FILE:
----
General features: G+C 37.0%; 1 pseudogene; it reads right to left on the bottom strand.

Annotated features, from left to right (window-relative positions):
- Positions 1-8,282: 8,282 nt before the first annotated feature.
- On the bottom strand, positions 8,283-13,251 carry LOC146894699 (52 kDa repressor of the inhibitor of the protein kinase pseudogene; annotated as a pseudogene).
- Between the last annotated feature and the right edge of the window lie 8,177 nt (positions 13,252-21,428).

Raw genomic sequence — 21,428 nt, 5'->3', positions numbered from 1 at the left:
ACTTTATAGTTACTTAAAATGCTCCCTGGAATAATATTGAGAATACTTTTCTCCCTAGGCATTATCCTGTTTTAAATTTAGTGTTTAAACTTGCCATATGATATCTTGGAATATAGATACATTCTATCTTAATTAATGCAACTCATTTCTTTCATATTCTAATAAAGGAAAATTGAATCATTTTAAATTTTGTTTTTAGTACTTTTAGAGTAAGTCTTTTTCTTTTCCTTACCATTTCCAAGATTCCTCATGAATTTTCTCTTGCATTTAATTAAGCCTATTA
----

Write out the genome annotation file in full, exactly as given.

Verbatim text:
General features: G+C 37.0%; 1 pseudogene; it reads right to left on the bottom strand.

Annotated features, from left to right (window-relative positions):
- Positions 1-8,282: 8,282 nt before the first annotated feature.
- On the bottom strand, positions 8,283-13,251 carry LOC146894699 (52 kDa repressor of the inhibitor of the protein kinase pseudogene; annotated as a pseudogene).
- Between the last annotated feature and the right edge of the window lie 8,177 nt (positions 13,252-21,428).

Raw genomic sequence — 21,428 nt, 5'->3', positions numbered from 1 at the left:
ACTTTATAGTTACTTAAAATGCTCCCTGGAATAATATTGAGAATACTTTTCTCCCTAGGCATTATCCTGTTTTAAATTTAGTGTTTAAACTTGCCATATGATATCTTGGAATATAGATACATTCTATCTTAATTAATGCAACTCATTTCTTTCATATTCTAATAAAGGAAAATTGAATCATTTTAAATTTTGTTTTTAGTACTTTTAGAGTAAGTCTTTTTCTTTTCCTTACCATTTCCAAGATTCCTCATGAATTTTCTCTTGCATTTAATTAAGCCTATTA